Having Good Boundaries Requires A Willingness To Lose

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“Having good boundaries requires a willingness to lose”.

When I first heard this in a training session, I couldn’t really make sense of it. Up until that point, I understood boundaries to be the opposite. They were the willingness *not* to lose. To stand your ground like, in my case, a slightly more feminine version of Gandalf in Lord of the Rings, proclaiming thou shalt not pass to the world.

To have good boundaries, I needed to prepare myself. To get ready to face whatever was *out there* and meet it in a way that was clear that I was not a person to be messed with. Such is the pendulum swing of someone who spent years with a porous layer between her and the world and some fairly well practiced people-pleasing skills.

I had made, like so many others, the classic mistake of confusing a boundary with a barrier, and they are not the same thing. So, what is the difference? And what does it mean to say that boundaries are the willingness to lose?

A true boundary is not something that exists prior to the moment it’s required for. Instead, it is responsive. A living, breathing, fluid entity that allows us to both step closer into a situation or further away from it, depending on what’s required.

To create a boundary means that I have recognized a pattern of behaviour in someone or something- a human, horse, or situation- that does not work for me. Perhaps it’s in conflict with my needs or values; perhaps a dishonouring of my time; perhaps it’s physical, a breach of personal space. We can conjure up a variety of examples.

But in response to the situation, I offer choices. I communicate what it is I am noticing about the situation, and I say (hypothetically speaking) that Option A and Option B are available to follow. In other words, I hand over power to the other party and say, in response to your choices I will act in “X” way.

And this is where the willingness to lose comes in. Boundaries require the willingness to lose for the simple reason that in response to the choices we’ve offered, the other party might pick the one we don’t want them to. They might NOT change their behaviour. And the holding of the boundary means we have to follow through on what we said and change OUR actions in response.

Boundaries do not require the other person or situation to change. They require WE change in response to a boundary we created.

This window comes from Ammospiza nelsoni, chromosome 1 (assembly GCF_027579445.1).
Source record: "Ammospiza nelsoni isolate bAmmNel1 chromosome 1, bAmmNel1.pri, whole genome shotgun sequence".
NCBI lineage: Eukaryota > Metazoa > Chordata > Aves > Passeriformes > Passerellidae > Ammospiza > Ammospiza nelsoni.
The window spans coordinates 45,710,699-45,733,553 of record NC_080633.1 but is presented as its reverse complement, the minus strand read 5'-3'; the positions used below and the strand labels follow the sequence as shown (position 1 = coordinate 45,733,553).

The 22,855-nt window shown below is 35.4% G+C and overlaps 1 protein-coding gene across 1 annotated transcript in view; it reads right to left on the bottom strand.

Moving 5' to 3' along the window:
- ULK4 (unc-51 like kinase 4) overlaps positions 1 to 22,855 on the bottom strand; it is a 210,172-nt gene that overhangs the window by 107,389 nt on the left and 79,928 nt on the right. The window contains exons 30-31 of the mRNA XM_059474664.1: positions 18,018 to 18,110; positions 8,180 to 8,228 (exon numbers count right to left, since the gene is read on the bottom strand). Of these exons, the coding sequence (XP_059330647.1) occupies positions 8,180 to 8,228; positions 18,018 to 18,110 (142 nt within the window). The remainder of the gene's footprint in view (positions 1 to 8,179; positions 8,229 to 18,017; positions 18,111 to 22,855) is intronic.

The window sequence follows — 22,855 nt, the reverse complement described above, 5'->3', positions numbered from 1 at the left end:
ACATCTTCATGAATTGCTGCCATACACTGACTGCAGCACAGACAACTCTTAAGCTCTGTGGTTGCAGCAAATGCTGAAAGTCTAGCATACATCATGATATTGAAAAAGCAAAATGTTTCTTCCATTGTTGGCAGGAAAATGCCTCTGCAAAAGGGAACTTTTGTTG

A barrier, in opposition, does not offer choice. It says, this is the situation, you absolutely can’t do “x”. A barrier is not always the wrong thing. If my horse is about to run over the top of me, I am not offering choices. I’m saying you absolutely can’t do that. It’s a safety issue. If my child is about to run out onto the road, I, again, am not offering choices. I’m going to grab their arm and create a physical barrier to the behaviour.

But what I commonly see is people behaving in ways I described at the beginning- psyching themselves up with the don’t mess with me attitude- and proclaiming that from now on, they’re going to have good boundaries. But what they have created instead is a defensive mode of functioning that is not responsive but closed down. Instead of meeting the world and making decisions based on what presents, they are presupposing that it needs to be met in a certain way and they brace themselves as a result.

This next little while in JoyRide, my membership program, we are working with an exclusive focus on boundaries. Elsa Sinclair is giving a guest workshop this morning discussing boundaries from the perspective of her work and experience with horses, so if you want in, come join us sooner rather than later (we are kicking off in just over 90 minutes time)! It’s all recorded if you can’t make it live.

In addition, over the course of the next couple of weeks we will be looking at:

– The relationship of boundaries to your physical structure, including body mapping movement sessions and understandings of how pre-existing fight flight patterns can contribute to challenges with setting appropriate boundaries

– Workshops exploring the nature of boundaries and behavioural patterns

– Boundaries and their relationship to working and playing with our horses

What are your experiences with boundaries? And what are your challenges? I’d love to hear about them!

And if you want to join us, you can read more or sign up for JoyRide here.

Let me know if there’s anything I can help with,

xx Jane

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